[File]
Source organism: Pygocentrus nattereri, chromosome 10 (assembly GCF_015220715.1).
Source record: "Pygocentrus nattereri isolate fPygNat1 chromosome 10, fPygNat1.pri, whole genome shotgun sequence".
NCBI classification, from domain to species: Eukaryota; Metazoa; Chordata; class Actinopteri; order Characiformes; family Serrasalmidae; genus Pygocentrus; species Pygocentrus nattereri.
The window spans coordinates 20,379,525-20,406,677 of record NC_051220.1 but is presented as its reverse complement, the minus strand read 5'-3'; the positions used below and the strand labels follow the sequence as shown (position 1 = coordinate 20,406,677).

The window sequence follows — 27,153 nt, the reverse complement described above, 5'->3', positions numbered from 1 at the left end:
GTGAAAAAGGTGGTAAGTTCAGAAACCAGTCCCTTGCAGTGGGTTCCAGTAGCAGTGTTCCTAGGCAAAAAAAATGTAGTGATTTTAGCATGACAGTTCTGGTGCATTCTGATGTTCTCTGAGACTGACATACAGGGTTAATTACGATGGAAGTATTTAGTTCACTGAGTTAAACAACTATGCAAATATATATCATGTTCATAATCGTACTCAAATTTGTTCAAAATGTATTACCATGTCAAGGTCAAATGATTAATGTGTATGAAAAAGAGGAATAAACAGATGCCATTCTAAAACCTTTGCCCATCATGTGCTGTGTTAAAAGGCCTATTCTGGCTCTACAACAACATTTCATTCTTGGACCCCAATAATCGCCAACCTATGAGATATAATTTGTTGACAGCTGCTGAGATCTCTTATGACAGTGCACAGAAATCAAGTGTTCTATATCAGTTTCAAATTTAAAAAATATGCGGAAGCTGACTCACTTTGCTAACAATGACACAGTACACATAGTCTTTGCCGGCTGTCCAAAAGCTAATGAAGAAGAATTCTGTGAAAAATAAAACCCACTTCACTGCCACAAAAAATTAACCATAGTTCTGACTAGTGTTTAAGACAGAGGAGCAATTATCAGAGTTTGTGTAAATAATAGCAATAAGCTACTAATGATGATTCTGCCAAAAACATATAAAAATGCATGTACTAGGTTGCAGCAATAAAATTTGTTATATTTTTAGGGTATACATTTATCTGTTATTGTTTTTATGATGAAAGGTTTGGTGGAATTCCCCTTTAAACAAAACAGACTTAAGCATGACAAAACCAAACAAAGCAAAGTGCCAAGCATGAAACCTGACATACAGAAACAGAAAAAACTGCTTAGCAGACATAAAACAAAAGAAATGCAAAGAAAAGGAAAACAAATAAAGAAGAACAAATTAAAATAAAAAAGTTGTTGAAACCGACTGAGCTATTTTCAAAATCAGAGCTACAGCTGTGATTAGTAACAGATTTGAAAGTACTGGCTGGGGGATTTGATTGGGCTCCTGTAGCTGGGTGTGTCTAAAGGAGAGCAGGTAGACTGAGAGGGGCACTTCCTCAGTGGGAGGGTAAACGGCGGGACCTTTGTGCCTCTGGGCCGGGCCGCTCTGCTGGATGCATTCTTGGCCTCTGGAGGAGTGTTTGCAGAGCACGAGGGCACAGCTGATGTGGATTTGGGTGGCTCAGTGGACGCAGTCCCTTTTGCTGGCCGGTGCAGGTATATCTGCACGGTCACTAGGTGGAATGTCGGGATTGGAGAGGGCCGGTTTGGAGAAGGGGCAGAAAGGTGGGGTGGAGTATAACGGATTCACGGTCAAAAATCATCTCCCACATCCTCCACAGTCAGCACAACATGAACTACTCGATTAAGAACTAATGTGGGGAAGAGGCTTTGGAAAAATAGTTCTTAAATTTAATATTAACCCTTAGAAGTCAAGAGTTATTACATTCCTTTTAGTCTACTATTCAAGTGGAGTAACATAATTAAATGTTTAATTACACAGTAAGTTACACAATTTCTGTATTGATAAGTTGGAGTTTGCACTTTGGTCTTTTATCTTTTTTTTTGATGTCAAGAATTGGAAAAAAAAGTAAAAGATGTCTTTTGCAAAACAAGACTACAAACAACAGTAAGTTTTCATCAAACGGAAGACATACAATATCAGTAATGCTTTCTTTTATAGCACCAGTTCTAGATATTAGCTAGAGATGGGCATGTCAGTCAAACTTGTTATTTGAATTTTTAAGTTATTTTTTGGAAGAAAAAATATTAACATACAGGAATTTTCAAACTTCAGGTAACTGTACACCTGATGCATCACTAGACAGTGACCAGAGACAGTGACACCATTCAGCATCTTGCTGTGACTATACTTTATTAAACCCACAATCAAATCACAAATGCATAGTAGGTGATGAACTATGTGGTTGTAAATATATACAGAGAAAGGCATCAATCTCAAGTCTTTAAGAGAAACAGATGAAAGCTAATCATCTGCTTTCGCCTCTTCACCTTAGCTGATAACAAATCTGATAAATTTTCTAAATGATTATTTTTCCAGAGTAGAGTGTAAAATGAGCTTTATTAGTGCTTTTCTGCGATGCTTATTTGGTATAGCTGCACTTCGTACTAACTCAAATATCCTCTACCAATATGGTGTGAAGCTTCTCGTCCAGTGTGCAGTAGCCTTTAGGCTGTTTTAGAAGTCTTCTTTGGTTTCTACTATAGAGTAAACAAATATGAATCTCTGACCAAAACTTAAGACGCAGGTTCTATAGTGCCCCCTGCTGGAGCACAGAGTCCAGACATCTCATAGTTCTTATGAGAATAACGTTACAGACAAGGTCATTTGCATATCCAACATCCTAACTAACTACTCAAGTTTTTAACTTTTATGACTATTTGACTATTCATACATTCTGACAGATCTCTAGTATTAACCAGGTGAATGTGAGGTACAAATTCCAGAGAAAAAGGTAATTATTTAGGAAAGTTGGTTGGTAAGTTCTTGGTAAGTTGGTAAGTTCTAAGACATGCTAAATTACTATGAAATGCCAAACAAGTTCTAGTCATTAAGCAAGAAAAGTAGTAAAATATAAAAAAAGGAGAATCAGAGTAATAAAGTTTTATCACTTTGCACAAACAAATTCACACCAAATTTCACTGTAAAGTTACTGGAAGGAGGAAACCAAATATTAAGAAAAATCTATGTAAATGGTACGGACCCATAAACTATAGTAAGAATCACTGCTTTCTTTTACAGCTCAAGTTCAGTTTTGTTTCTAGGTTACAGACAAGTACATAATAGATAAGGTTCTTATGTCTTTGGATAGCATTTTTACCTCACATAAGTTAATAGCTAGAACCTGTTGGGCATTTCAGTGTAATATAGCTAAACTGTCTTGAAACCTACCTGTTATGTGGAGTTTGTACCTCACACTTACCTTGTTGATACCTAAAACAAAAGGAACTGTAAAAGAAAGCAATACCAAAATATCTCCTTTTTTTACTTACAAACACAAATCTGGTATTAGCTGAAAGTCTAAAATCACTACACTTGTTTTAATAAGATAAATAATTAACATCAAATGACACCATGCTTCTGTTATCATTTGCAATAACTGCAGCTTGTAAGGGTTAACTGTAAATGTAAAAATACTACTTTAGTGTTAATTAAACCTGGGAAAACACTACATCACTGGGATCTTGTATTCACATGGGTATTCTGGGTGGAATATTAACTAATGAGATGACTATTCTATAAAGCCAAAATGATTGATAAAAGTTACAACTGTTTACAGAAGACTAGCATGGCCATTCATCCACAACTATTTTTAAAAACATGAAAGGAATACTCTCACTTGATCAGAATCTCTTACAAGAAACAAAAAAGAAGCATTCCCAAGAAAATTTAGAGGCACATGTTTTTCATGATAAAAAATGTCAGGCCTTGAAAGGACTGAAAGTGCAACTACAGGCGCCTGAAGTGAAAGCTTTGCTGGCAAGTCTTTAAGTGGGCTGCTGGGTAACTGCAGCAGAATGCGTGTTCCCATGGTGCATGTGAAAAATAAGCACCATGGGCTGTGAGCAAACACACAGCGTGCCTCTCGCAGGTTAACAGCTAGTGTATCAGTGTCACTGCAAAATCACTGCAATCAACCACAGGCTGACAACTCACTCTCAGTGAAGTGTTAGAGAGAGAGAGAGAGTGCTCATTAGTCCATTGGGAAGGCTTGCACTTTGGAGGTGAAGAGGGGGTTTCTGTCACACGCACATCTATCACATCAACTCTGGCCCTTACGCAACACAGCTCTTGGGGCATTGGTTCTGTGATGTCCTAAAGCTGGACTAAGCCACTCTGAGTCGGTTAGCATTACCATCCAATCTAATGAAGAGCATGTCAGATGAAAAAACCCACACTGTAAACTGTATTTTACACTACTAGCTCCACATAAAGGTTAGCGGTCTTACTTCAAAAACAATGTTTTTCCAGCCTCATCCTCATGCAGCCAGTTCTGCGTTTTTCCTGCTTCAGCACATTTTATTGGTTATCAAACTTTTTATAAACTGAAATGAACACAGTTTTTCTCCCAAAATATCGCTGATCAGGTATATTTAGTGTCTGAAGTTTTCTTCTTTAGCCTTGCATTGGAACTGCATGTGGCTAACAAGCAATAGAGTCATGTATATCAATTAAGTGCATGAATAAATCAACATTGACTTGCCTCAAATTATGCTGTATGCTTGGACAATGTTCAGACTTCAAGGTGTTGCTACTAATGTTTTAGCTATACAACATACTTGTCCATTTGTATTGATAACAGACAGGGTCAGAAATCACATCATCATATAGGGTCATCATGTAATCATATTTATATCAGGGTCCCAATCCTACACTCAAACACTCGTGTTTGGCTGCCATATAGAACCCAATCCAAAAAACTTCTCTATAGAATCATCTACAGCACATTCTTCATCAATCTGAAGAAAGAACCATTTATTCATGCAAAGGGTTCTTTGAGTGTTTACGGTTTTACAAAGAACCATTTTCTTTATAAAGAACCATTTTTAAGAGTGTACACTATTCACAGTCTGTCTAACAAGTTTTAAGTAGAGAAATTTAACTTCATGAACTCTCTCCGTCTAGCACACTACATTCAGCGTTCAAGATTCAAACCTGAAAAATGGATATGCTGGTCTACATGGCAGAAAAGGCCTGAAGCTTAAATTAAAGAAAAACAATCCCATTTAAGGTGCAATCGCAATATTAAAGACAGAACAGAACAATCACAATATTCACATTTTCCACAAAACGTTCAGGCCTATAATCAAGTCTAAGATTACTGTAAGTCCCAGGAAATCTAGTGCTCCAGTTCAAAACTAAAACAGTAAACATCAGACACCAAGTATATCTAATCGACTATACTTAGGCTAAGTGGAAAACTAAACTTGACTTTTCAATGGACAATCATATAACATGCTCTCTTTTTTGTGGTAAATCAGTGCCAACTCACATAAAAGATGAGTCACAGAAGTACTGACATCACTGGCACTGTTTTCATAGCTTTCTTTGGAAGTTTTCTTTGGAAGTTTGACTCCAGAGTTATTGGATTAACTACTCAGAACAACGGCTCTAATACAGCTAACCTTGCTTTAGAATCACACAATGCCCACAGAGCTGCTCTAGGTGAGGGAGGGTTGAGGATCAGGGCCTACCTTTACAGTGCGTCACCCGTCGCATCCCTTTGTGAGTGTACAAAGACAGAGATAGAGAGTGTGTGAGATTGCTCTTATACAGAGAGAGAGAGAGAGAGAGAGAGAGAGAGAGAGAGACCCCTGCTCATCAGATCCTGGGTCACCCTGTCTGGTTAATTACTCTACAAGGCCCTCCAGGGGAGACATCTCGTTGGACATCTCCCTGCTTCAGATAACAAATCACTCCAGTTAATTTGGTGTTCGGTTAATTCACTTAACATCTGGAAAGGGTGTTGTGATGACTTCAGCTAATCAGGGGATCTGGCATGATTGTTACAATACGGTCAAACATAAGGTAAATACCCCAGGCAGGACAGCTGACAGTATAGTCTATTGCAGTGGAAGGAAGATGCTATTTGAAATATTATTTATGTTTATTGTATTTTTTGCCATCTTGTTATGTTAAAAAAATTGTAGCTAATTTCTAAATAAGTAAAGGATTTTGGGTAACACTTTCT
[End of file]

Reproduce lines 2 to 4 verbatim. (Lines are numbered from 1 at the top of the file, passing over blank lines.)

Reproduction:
Source record: "Pygocentrus nattereri isolate fPygNat1 chromosome 10, fPygNat1.pri, whole genome shotgun sequence".
NCBI classification, from domain to species: Eukaryota; Metazoa; Chordata; class Actinopteri; order Characiformes; family Serrasalmidae; genus Pygocentrus; species Pygocentrus nattereri.
The window spans coordinates 20,379,525-20,406,677 of record NC_051220.1 but is presented as its reverse complement, the minus strand read 5'-3'; the positions used below and the strand labels follow the sequence as shown (position 1 = coordinate 20,406,677).